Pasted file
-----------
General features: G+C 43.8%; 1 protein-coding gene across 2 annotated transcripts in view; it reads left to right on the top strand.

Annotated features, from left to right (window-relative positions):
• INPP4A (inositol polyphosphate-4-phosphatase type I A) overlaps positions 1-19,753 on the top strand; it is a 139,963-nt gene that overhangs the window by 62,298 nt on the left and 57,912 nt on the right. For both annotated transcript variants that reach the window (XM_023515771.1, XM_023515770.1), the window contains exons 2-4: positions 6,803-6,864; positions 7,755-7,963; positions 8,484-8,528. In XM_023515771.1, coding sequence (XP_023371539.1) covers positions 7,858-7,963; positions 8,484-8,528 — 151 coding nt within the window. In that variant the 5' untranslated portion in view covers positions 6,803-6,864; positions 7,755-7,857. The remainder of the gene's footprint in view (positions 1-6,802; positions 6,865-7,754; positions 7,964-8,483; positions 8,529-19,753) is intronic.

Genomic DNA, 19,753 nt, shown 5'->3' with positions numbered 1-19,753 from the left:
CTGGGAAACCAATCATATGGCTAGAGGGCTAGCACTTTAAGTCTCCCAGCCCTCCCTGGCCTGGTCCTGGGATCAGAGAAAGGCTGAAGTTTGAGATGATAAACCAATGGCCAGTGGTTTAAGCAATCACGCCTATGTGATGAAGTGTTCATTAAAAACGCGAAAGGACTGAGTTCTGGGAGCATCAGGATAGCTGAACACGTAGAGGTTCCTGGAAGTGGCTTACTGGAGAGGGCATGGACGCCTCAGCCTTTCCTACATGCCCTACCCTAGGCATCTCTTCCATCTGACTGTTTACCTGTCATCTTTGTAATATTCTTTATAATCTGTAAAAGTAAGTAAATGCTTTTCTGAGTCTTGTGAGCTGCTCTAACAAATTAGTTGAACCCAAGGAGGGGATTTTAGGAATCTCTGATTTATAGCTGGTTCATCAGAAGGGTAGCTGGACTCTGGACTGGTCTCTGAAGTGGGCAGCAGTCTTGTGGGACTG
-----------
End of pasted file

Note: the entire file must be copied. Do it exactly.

General features: G+C 43.8%; 1 protein-coding gene across 2 annotated transcripts in view; it reads left to right on the top strand.

Annotated features, from left to right (window-relative positions):
• INPP4A (inositol polyphosphate-4-phosphatase type I A) overlaps positions 1-19,753 on the top strand; it is a 139,963-nt gene that overhangs the window by 62,298 nt on the left and 57,912 nt on the right. For both annotated transcript variants that reach the window (XM_023515771.1, XM_023515770.1), the window contains exons 2-4: positions 6,803-6,864; positions 7,755-7,963; positions 8,484-8,528. In XM_023515771.1, coding sequence (XP_023371539.1) covers positions 7,858-7,963; positions 8,484-8,528 — 151 coding nt within the window. In that variant the 5' untranslated portion in view covers positions 6,803-6,864; positions 7,755-7,857. The remainder of the gene's footprint in view (positions 1-6,802; positions 6,865-7,754; positions 7,964-8,483; positions 8,529-19,753) is intronic.

Genomic DNA, 19,753 nt, shown 5'->3' with positions numbered 1-19,753 from the left:
CTGGGAAACCAATCATATGGCTAGAGGGCTAGCACTTTAAGTCTCCCAGCCCTCCCTGGCCTGGTCCTGGGATCAGAGAAAGGCTGAAGTTTGAGATGATAAACCAATGGCCAGTGGTTTAAGCAATCACGCCTATGTGATGAAGTGTTCATTAAAAACGCGAAAGGACTGAGTTCTGGGAGCATCAGGATAGCTGAACACGTAGAGGTTCCTGGAAGTGGCTTACTGGAGAGGGCATGGACGCCTCAGCCTTTCCTACATGCCCTACCCTAGGCATCTCTTCCATCTGACTGTTTACCTGTCATCTTTGTAATATTCTTTATAATCTGTAAAAGTAAGTAAATGCTTTTCTGAGTCTTGTGAGCTGCTCTAACAAATTAGTTGAACCCAAGGAGGGGATTTTAGGAATCTCTGATTTATAGCTGGTTCATCAGAAGGGTAGCTGGACTCTGGACTGGTCTCTGAAGTGGGCAGCAGTCTTGTGGGACTG